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Feeding Of Dairy Cows

 

Feeding Facilities Required 

Jersey cows feeding from a feeding trough.

While looking to buy dairy cows when starting a dairy farm, some basic feeding facilities must be put in place before bringing cows to the new farm. Constructing facilities while cows are adapting to the new farm would stress them and harm their milk yield.

 

Lactating cows need a place where they can eat and be milked at least twice daily and an area to lay down to rest. Housing facilities for dry cows, calves and heifers of different ages are also required. Facilities required depends on the feeding system to be used.

 

 

 

Pasture-based System for Dairy Cows

Grazing land should be big enough to ensure enough food per cow. An area of 1 ha for every 3 lactating cows is recommended.

For a pasture-based system, an area of grazing land with grass is required. The size of the pasture should be at least one hectare for every three lactating cows with an additional grazing area for dry cows and heifers. The pasture-based system also requires a storage facility for irrigation equipment to irrigate the pastures.


This is needed to supplement the natural rainfall, which can be irregular due to seasonal and long-term droughts. A pump and irrigation lines to the supply water for the pasture are required. Water troughs for drinking should also be provided on the pasture. This may be a fixed or a movable trough.

 

 

 

Zero-grazing System for Dairy Cows

In a zero-grazing system, cows are fed a total rations and are grouped together per age group like this group of heifers on a dariy farm outside Swellendam.

An native system is a zero-grazing system. Cows are fed a total mixed ration (TMR) twice a day. A TMR is a method of feeding cows that combines forage, grain, protein feeds, minerals, vitamins and feed additives into a single feed mixture. Animals are grouped and fed according to their production stages. For example, a dairy farmer would have separate open pens for lactating cows, dry cows, heifers of different ages and calves.

 

Each pen should have a feed and water trough of cow-specific sizes being smaller or narrower troughs for calves. Pen surfaces can be soil or concrete based. Soil based pens require a large area of about 50 to 100 m2 per cow depending on the intensity and rainfall pattern.


To improve drainage, the pen surface should slope away from the feed trough. If not, trampling around the feeding trough can cause deep mud and unhygienic conditions. A concrete apron at least 2-3 m wide along the feed trough, could prevent the area becoming wet and muddy.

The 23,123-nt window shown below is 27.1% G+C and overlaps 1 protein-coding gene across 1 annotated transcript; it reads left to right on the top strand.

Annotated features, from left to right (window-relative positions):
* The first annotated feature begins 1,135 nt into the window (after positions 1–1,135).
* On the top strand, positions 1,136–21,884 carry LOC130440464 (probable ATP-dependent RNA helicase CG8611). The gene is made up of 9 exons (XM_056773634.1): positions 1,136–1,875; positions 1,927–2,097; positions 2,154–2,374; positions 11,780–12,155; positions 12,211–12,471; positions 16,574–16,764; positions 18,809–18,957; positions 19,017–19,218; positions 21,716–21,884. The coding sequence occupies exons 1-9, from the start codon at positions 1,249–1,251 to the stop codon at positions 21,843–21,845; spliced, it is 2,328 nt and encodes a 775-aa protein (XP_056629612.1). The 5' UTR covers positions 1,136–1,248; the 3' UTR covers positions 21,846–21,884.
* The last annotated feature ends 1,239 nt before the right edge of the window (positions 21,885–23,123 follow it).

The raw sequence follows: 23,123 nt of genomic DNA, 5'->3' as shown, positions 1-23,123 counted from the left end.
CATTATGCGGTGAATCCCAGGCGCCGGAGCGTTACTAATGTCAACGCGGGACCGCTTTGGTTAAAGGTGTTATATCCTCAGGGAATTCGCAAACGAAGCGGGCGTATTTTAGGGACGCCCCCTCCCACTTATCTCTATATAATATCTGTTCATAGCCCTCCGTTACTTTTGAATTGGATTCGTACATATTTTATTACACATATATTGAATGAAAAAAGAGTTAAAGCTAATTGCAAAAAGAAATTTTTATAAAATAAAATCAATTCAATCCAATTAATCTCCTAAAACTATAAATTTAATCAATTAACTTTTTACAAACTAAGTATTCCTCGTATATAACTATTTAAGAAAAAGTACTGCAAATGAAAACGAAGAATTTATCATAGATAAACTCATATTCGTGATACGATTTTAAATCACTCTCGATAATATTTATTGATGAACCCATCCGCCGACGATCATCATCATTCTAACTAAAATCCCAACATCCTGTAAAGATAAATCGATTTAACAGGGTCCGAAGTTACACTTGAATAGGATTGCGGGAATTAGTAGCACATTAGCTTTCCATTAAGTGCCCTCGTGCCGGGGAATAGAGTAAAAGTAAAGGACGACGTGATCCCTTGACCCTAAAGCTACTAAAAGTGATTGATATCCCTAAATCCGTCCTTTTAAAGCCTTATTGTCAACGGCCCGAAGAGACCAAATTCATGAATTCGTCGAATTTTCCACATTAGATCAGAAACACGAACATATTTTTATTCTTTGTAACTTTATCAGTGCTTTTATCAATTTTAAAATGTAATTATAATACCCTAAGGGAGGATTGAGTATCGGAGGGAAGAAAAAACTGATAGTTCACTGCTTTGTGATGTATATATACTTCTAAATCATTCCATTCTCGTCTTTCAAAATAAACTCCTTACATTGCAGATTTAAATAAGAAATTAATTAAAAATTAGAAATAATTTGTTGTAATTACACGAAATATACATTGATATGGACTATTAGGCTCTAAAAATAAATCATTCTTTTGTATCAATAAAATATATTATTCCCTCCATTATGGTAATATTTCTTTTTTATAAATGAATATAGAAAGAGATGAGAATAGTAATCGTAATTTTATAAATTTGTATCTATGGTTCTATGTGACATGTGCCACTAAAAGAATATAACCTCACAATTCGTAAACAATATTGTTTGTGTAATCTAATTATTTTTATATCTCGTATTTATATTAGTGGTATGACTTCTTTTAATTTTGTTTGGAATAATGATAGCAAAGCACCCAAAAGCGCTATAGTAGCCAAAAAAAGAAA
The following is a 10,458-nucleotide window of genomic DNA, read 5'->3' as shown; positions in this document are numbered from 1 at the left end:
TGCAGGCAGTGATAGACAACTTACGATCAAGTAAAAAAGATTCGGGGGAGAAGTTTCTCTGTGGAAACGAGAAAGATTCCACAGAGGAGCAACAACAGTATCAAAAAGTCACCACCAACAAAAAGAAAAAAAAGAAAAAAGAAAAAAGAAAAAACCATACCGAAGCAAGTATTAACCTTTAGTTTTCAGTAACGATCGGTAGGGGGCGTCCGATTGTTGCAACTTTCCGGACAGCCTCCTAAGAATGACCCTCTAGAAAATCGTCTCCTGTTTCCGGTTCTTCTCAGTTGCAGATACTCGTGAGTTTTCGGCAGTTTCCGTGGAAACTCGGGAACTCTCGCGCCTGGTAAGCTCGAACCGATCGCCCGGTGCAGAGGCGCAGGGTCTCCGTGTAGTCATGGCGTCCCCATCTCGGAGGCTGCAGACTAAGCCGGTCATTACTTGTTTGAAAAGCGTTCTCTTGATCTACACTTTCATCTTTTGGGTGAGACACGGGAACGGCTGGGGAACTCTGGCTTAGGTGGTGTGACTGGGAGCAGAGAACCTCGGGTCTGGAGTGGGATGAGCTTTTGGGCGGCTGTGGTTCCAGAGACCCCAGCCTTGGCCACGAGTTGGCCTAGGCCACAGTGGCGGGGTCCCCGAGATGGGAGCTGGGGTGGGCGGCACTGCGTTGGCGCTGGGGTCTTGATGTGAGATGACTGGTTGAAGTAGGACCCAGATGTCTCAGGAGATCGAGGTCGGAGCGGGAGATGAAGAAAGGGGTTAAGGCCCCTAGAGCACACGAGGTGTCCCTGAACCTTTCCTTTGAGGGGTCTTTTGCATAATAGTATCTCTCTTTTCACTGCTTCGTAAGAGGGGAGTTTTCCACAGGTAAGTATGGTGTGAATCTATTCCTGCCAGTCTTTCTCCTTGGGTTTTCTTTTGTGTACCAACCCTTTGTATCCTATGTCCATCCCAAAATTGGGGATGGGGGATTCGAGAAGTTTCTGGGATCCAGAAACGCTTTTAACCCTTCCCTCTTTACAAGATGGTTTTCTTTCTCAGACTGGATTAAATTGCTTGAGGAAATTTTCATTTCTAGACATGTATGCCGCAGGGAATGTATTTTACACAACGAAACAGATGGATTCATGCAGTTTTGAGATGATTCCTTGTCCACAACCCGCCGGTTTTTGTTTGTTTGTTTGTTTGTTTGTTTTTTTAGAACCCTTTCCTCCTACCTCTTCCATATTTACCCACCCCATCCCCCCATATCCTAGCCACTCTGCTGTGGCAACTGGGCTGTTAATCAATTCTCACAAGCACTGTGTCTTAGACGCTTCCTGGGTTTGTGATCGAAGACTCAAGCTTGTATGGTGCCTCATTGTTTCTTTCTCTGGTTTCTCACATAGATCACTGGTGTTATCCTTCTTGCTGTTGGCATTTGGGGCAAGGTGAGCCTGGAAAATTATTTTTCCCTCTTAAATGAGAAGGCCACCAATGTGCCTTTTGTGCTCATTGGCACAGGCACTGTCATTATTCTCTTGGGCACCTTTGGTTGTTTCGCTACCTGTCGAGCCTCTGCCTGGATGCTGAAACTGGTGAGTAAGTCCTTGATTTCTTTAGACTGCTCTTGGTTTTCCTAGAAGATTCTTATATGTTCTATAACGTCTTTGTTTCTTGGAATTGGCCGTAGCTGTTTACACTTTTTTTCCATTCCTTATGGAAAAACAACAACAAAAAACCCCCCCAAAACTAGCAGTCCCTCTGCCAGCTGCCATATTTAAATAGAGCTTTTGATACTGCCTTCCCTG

By Dr Carel Muller

 

  

Good Feed, Good Condition

In addition to good quality feeds (hay, silage and pastures) diary cows should have fresh clean water to drink.

The amount of milk a dairy cow will produce every day depends on her genetic merit and the feeding programme. Low quality feeds should not be fed to high genetic merit cows. Milk production will be poor with cows losing body condition. They will become thin which will negatively affect their fertility.


Cows are fed forages like pasture, hay or silage. The feeding value of forages differs ranging from poor (straw) to high (cultivated pastures). The milk yield of cows on straw will be poor and higher on cultivated pasture.

 

 

 

Pasture vs Zero-grazing Feeding Systems

Dairy cows feeding on a pasture in the southern Cape.

In a pasture-based system, forages are harvested by the cows through their grazing. The amount of pasture available before grazing determines the milk yield of cows. Hay is fed in bales which weigh 12-25 kg each. Silage is collected from a silage bunker and is fed in a loose form. Silage is fresh grass or green fodder compacted and stored in airtight conditions.


Silage contains more moisture than hay; therefore a larger amount must be fed to ensure a similar dry matter intake as hay. Forage intake should be recorded once a week by weighing the amount being fed to cows and also weighing any leftover material. In a zero-grazing system, forage is fed to cows in feed troughs.


Breed and age of cows affect the amount to be fed daily, i.e. being higher for Holsteins than Jerseys while older cows require more feed per day than first lactation cows. The feed intake of Holstein cows ranges from 18-24 kg per day. Jersey cows, being smaller in size, require about 12-16 kg feed per day.

 

 

By Dr Carel Muller

 

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